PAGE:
Here at Newicon, we’ve built a team with the skillset to help businesses at every level of a digital project — from marketing and UX design through to web, software and app development. ‘Team talk’ is a series of blog articles where we delve into the expertise of our team, and explore what interests […]
Here at Newicon, we’ve built a team with the skillset to help businesses at every level of a digital project — from marketing and UX design through to web, software and app development. ‘Team talk’ is a series of blog articles where we delve into the expertise of our team, and explore what interests them most in their line of work.
First up is George, one of our digital marketers, who has an interesting take on how to get your branding right…
Branding has to be one of my favourite elements of marketing. As someone who started out as a copywriter, there’s something exciting about the idea of turning a business into a persona — how it sounds, what it talks about, carefully crafting the face it shows to the public. So, as more of our software projects begin to include an element of branding here at Newicon, I couldn’t be happier!
It means I’m currently thinking a lot about branding in general, and especially about what makes a brand that’s sturdy and long lasting. Because of this, one particular thought has been playing on my mind, and it’s this: the strength of any given brand has a lot in common with a certain rule in science fiction and fantasy storytelling.
It’s a bit out there, I know, but stick with me and I’ll explain.
You already know that I started out as a copywriter. The next important piece of information you need to know (for this story to make sense) is that I’m a massive nerd — one of the biggest science fiction and fantasy fans you’re likely to meet. I’m also someone who likes to write outside of work, and studied scriptwriting at university.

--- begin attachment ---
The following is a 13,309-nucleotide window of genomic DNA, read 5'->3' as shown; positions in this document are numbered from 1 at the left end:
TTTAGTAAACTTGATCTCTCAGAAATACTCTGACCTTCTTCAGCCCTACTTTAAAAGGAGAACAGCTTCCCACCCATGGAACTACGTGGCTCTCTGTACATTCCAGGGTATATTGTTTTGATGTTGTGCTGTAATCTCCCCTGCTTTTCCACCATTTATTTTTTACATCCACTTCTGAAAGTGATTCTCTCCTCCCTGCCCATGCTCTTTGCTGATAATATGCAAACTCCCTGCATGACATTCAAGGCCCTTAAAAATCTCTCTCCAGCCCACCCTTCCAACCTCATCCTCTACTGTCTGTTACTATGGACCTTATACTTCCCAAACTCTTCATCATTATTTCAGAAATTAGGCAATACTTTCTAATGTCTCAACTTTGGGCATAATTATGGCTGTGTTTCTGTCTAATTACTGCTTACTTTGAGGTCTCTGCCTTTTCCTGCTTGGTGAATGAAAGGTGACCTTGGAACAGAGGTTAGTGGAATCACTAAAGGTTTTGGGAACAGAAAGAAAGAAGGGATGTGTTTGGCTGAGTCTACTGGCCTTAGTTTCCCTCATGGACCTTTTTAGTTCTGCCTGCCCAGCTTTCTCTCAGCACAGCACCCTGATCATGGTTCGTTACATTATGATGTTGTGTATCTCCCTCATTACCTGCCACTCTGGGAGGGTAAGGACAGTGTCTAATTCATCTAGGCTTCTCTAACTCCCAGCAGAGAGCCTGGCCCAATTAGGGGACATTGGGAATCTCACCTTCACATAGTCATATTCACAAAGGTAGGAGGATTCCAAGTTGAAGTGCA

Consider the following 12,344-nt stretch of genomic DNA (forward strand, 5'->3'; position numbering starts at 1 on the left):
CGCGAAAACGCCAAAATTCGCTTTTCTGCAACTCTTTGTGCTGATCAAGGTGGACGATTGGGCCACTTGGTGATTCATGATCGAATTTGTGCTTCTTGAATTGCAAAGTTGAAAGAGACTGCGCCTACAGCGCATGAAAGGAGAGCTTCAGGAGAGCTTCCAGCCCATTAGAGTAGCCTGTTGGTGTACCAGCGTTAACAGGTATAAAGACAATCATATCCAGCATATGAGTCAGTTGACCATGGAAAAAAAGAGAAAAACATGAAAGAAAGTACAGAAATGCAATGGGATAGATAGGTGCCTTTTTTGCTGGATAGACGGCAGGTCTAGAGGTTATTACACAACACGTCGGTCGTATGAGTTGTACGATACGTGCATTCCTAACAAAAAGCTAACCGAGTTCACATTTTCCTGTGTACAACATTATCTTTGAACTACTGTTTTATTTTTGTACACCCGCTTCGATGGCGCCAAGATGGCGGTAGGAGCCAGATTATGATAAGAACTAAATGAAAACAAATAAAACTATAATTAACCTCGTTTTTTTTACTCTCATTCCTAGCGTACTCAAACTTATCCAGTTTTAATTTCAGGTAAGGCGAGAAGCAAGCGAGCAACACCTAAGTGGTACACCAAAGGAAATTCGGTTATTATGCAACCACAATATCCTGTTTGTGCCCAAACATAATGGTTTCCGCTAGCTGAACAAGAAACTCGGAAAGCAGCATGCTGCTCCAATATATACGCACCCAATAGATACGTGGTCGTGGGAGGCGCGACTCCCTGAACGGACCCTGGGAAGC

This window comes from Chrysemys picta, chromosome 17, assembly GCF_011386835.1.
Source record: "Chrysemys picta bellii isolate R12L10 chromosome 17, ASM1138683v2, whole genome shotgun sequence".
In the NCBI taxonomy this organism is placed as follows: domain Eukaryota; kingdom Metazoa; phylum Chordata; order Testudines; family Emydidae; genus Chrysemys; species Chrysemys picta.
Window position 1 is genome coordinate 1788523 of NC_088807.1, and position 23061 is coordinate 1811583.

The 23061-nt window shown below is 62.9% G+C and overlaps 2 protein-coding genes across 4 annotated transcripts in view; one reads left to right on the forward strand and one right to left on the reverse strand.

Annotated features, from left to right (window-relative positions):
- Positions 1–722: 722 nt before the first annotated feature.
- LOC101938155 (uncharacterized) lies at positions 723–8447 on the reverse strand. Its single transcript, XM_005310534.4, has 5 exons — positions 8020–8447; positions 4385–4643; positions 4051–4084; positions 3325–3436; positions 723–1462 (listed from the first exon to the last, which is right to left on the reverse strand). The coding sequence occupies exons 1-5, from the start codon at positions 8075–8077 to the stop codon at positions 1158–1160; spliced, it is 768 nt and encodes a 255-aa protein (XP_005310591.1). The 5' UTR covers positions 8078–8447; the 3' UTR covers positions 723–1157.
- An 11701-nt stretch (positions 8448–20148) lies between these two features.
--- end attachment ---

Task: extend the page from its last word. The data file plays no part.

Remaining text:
Basically, I spend a lot of time thinking about how sci-fi and fantasy stories work.
The area of storytelling that overlaps with branding on a Venn diagram (at least the one area that I’ve been thinking about) is the importance of consistency in working within the rules you’ve set.
In sci-fi and fantasy, a writer will often create entire new worlds. Within those worlds, there could be systems of magic, or technologies that don’t exist in real life. There could be new species of animal, or human cultures that have no basis in reality. When setting up these ideas, the writer effectively creates a set of rules — a framework from which to hang their story.
These stories require the reader of a book, or the audience member of a film/TV show, to suspend their disbelief — to forget, for the time being, that what’s happening in the story couldn’t possibly happen in the real world. For them to do that, the writer has a responsibility to keep this made-up reality consistent to the laws he or she laid down at the start — to make sure that their framework doesn’t falter.
It’s hugely important, because if you break the rules you set, you immediately throw the reader out of the story. Essentially, people are happy to buy into your made up world — no matter how out-there it is — as long as you remain consistent within your framework.
Now consider that building a brand is a lot like creating a work of fiction. You’re putting together a personality and applying it to a business. No business inherently has a brand. Without planning, a business might build up a brand that’s essentially an amalgamation of all the people who communicate on behalf of it. But that brand will be flimsy and have next to no value.
For a brand to have real value, it has to be clear and consistent. It has to have one voice, applied at every point of contact with the real world, both internally (with staff) and externally (with customers). This voice is the equivalent of the rules we talked about in sci-fi and fantasy.
Get it right, and the audience will buy into your fiction. This is where brands add value. When the audience buys into the personality you’ve created, only then will they start listening to your messaging — your marketing and your sales.